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epigenetics

Honey, I shrunk the ants: how environment controls size

Ground breaking epigenetics research has implications for everything from cancer to farming
Wed, 2015-03-11 07:05
McGill scientist shrink ants

Until now scientists have believed that the variations in traits such as our height, skin colour, tendency to gain weight or not, intelligence, tendency to develop certain diseases, etc., all of them traits that exist along a continuum, were a result of both genetic and environmental factors. But they didn’t know how exactly these things worked together. By studying ants, McGill researchers have identified a key mechanism by which environmental (or epigenetic) factors influence the expression of all of these traits, (along with many more).  

Contact Information

Contact: Ehab Abouheif
Organization: Dept. of Biology
Email:

Secondary Contact Information

Contact: Katherine Gombay
Organization: Media Relations Office
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Source Site: /newsroom

Epigenetic study tabs genes linked to allergies, asthma

Findings could provide targets for drugs to treat these conditions
Wed, 2015-02-18 17:46

Researchers from Canada, the UK, Sweden and the US have discovered more than 30 genes that strongly affect an antibody involved in allergies and asthma. Some of the genes could provide targets for drugs to treat those conditions, according to the international team’s study, published online in Nature on Feb. 18.

Contact Information

Contact: Chris Chipello
Organization: Media Relations Office
Email:
Office Phone: 514-398-4201
Category:
Source Site: /newsroom

New funding to boost mental health research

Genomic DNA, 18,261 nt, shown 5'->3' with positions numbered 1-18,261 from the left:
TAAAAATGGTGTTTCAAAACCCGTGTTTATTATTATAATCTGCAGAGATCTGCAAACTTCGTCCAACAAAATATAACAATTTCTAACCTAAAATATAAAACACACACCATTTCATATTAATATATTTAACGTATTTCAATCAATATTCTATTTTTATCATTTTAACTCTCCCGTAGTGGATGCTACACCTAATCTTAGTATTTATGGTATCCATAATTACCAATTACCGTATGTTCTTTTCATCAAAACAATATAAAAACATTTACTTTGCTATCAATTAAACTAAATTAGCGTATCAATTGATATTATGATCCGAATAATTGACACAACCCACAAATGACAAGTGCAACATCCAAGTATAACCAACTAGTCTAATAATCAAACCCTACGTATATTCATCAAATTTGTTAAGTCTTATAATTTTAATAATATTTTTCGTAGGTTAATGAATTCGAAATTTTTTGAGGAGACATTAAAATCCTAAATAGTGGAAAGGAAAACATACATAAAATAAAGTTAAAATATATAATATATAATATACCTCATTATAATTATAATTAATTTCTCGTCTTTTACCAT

Gift from the Irving Ludmer Family Foundation strengthens unique McGill/Neuro partnership with the Douglas Mental Health University Institute, the Jewish General Hospital
Tue, 2014-10-21 15:11

What if we could reduce rates of a wide range of devastating mental illnesses through early detection? Thanks to a significant gift of $2.9M from the Irving Ludmer Family Foundation to The Montreal Neurological Institute and Hospital of McGill University (The Neuro), hope is on the horizon through the expansion of a major collaboration to understand why some children are vulnerable to conditions like autism, attention deficit disorder and social anxiety, and what can be done to prevent these disorders before they take hold. This collaboration will also explore brain disorders in the aging population, such as dementia, in an unprecedented investigation of mental health across the lifespan.

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Source Site: /newsroom

DNA signature found in ice storm babies

Prenatal maternal stress exposure to natural disasters predicts epigenetic profile of offspring
Mon, 2014-09-29 13:34

The number of days an expectant mother was deprived of electricity during Quebec’s Ice Storm (1998) predicts the epigenetic profile of her child, a new study finds.

Contact Information

Contact: Florence Meney
Organization: Douglas Mental Health University Institute
Email:
Office Phone: T. 514-761-6131, ext. 2769

Secondary Contact Information

Contact: Cynthia Lee
Organization: Media Relations Office, McGill University
Office Phone: 514 398-6754
Category:
Source Site: /newsroom

McGill discovery should save wheat farmers millions

Epigenetic factors identified as key to preventing loss of wheat caused by rain and high humidity (and should lead to better beer)
Wed, 2013-10-09 19:21

Contact Information

Contact: Katherine Gombay
Organization: Media Relations Office
Email:
Office Phone: 514 398-2189
Category:
Source Site: /newsroom

Key funding for ground-breaking epigenetics research

The Government of Canada and Génome Québec awards funding for researchers at the Innovation Centre.
Mon, 2012-10-22 11:50

The McGill University and Génome Québec Innovation Centre will receive generous support from the Canadian Institutes of Health Research (CIHR) and Génome Québec to continue its trailblazing research in the field of epigenetics. The support announced today by the funding partners will go toward examining how environmental factors can alter the expression of our DNA and have life-long effects on human health.

Contact Information

Contact: Cynthia Lee
Organization: Media Relations, McGill University
Email:
Office Phone: 514-398-6754

Secondary Contact Information

Contact: Éva Kammer
Organization: Advisor, Public Relations, Génome Québec
Office Phone: 514-519-6910
Category:
Source Site: /newsroom